As regular readers of my blog (both of you) know, I made a resolution to try one new recipe a week in 2014. I've mostly been doing that - missed a few weeks, but often will do two or three new recipes a week, so it all evens out. But I have not been nearly as faithful about blogging my new recipes. This is because many of them have been done in my pressure cooker, and I wanted to do introductory posts on how to select and use one.
Many of us mid-century kids grew up with our mom's pressure cookers. They would rattle, hiss and rumor has it, some would blow up. No mishaps to report at the Johansen homestead, but my mom made the most delicious porcupine meatballs in the pressure cooker. Stew, too. But by the '70s, the Crockpot had supplanted the pressure cooker for convenient cooking, and in the '80s, the microwave oven became the go-to appliance for quick meals. Decades went by before I thought about the pressure cooker again.
A few years ago, I became a great fan of Food Network programs, including "Chopped." In that show, chefs - mostly professional, but some amateur cooks too - compete to make the best dish out of an eclectic mix of ingredients under time pressure. A few would speed the process by using a pressure cooker. I remembered my mom's porcupine meatballs, and thought that maybe it was time to add a pressure cooker to my culinary arsenal. (Perhaps not the best metaphor, given that about the time I was shopping for mine, two terrorists killed and maimed innocent people at the Boston Marathon using a bomb made out of one.)
I was looking for a model that cost around $100. I started and ended my research at America's Test Kitchen, and was sold by their recommendation of the Fagor Duo 8 Quart Steel Pressure Cooker. (OK, it came in second, but was more affordable than the winner.) I found mine at Amazon and managed to catch a sale to get it for slightly less than $100. Today it's a bit more expensive. Macy's, Bed, Bath and Beyond, and other stores also have occasional sales, so if you have time, shop around.
About.com also has a helpful guide for selecting and using a pressure cooker. Alas, they don't have a newsletter devoted to pressure cookers yet, but it appears to be included in its Busy Cooks and Home Cooking forums if you want recipes delivered.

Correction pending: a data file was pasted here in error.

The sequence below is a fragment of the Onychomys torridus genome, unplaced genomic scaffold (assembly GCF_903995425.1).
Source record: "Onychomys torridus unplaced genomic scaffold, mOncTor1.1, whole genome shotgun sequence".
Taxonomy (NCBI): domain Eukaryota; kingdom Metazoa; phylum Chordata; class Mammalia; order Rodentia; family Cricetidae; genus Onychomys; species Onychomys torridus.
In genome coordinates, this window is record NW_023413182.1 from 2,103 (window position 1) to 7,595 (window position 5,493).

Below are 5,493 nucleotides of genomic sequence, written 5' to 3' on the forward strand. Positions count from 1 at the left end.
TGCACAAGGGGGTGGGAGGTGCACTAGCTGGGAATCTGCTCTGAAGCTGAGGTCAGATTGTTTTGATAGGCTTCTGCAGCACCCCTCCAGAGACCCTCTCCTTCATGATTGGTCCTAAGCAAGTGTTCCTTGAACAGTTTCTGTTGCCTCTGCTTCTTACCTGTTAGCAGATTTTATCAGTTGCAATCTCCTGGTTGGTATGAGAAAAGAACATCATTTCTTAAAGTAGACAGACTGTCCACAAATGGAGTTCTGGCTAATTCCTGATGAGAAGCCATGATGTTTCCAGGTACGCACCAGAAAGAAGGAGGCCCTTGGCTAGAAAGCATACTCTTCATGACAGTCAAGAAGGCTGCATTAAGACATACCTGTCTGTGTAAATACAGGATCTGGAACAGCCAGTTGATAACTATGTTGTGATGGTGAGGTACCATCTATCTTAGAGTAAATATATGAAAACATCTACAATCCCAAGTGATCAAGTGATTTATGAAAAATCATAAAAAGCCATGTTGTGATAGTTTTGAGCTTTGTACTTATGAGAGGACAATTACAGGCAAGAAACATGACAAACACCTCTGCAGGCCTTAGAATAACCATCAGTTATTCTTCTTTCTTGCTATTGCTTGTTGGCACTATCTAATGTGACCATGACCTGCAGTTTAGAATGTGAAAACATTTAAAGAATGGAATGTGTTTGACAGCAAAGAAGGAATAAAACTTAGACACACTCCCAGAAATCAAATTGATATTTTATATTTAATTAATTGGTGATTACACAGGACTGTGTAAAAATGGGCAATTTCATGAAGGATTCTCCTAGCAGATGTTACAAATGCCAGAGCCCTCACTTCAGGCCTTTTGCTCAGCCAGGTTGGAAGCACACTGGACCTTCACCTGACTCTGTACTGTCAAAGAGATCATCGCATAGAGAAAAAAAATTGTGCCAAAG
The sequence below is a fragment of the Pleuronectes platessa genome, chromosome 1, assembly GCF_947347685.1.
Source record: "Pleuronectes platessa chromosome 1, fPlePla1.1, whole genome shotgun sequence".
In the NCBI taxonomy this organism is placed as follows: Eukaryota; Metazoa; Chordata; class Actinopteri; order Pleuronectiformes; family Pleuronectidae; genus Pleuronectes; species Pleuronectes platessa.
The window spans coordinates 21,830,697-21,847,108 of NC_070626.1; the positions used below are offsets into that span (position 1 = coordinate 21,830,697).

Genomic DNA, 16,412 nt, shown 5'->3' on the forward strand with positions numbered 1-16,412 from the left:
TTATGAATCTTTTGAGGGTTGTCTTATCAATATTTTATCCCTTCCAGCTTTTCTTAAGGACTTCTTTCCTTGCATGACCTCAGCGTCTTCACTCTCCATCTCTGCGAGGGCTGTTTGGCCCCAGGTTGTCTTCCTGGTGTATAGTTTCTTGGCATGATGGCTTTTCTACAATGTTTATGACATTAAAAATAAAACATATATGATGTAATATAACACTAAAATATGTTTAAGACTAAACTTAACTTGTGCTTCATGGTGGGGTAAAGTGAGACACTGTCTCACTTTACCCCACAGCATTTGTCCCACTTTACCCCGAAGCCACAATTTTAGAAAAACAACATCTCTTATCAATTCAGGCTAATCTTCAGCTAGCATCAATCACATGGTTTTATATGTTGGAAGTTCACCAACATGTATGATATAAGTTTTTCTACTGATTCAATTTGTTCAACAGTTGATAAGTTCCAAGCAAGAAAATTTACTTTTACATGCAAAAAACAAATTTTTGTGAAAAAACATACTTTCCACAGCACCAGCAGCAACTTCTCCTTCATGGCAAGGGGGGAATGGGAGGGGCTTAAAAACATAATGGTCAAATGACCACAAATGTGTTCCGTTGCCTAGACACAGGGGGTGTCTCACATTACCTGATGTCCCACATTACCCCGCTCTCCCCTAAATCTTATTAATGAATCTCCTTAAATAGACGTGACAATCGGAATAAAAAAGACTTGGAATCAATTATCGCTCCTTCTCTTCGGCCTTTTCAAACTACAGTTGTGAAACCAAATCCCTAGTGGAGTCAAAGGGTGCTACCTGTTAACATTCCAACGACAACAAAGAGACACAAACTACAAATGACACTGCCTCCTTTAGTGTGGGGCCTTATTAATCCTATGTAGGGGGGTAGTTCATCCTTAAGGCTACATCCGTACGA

Other reviews for each model can be found on the Amazon site, at Consumer Research, or just by googling "pressure cooker reviews." And, of course, ask a friend. We're very happy with our Fagor, and the 8-quart seems the right size for us - though if we do spend part of our retirement years in an RV, we might go for the 4-quart model. (Yes, we love ours so much we can't imagine being without it.)
Once you get yours - and I can't stress this enough - read the instructions, and refer to them each time you cook. There are minimum and maximum amounts that can be cooked in the pressure cooker - see video above at the top of the blog - which is why it's important to choose the right size for your family. (The maximum fill line is engraved inside the Fagor, but can be hard to see.) My husband thought he could use the pressure cooker like a slow cooker and filled it nearly to the top with spaghetti sauce. It never came to pressure, but burned on the bottom.
For those who are more visual, Alton Brown demonstrates how to use a pressure cooker to make chicken stock in this handy video. Fagor also has its own video, but the best I found specific to my model was this one on Helen's Kitchen Channel.
In my next blog on this subject, I'll recommend some cookbooks and other recipe sources. If you can't wait to get started, my first stop was at my local library, where I checked out "Pressure Cookers for Dummies." Not only did it have some good, basic pressure cooker dishes, but it also suggested how to convert traditional recipes.